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Regina Caputo | USLHC | USA

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grad student disappearance

Rumors spread like wild fire for wee little grad students (1st and 2nd years) and one thing we would chat about around the chalk board was that grad students for some “unknown” reason disappear during their third year in grad school. Sometimes they return, sometimes they don’t… and they’re never seen or heard from again. What happens during this time? Do they turn into trolls… get eaten by trolls… go off to fight trolls… (and why am I talking about trolls)? Having just finished my third year, I thought I’d reflect a little on this.

Ha! you caught me, I just liked this picture :)

Ha! you caught me, I just liked this picture 🙂

It’s an important time in any young grad student’s life because you’re growing into a little scientist. Like teens finally getting the keys to drive, you’re finally out on your own… in that your parents still mostly cover for you, but now you can drive yourself to school.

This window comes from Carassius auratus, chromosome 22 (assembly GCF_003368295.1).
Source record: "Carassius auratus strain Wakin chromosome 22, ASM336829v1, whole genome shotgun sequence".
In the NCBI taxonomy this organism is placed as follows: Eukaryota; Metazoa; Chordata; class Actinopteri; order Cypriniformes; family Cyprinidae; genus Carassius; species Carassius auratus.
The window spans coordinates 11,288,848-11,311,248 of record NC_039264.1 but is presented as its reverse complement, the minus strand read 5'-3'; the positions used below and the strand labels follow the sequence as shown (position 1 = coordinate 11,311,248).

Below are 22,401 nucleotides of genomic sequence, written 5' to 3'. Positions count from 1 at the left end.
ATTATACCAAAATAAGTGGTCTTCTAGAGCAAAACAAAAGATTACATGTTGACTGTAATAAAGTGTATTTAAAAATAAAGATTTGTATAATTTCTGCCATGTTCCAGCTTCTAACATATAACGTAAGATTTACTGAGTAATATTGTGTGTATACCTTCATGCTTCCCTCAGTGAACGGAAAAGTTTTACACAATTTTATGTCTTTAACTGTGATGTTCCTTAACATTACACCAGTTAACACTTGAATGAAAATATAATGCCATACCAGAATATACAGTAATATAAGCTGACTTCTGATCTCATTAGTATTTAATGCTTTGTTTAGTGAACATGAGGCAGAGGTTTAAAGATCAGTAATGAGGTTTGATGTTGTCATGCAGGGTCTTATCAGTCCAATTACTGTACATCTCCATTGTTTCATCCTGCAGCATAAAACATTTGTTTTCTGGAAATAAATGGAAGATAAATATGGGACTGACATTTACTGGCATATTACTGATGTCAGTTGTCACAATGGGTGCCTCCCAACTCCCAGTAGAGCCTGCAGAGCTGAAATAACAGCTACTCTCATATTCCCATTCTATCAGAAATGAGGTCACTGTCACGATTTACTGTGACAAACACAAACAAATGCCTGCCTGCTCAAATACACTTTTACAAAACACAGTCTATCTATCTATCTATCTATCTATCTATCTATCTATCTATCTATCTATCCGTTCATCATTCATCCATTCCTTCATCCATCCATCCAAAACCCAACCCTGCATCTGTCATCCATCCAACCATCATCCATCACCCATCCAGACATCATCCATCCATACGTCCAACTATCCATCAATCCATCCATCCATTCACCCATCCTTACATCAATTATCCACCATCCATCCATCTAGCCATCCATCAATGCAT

students first keys

students first keys

You start to answer your own questions about research, realize that sometimes you have to figure things out for yourself, and that sometimes your advisor isn’t going to answer his/her email as soon as you’d like.  It’s weird because in essence we’re in 19th grade (20+ years of school) and we’ve done pretty well with that, but research is different. There’s no more 8 am classes to go to or tests to study for. And finally you also are able to help other people – those now pesky younger grad students who joined the group a year or two after you did.

I have to give the disclaimer that I’m speaking mostly for myself and the friends I’ve spoken to, but at least in my circle this is a pretty common. I know my postdoc buddy, and fellow science blogger, thought that my naiveté when I first arrived at CERN was (I hope) endearing. I eventually learned better ways to fit functions, found more efficient ways to write code, updated my operating system (yeah, got lots of bad times about that), and had more realistic ideas about experimental research. Although I still have child-like innocence to shed before I become a grizzly post doc (probably a couple more years worth), I hope one day I too will be a wise learned scientist who with a mere glance can force code to compile, grants to be granted, and students to work harder.

-Regina

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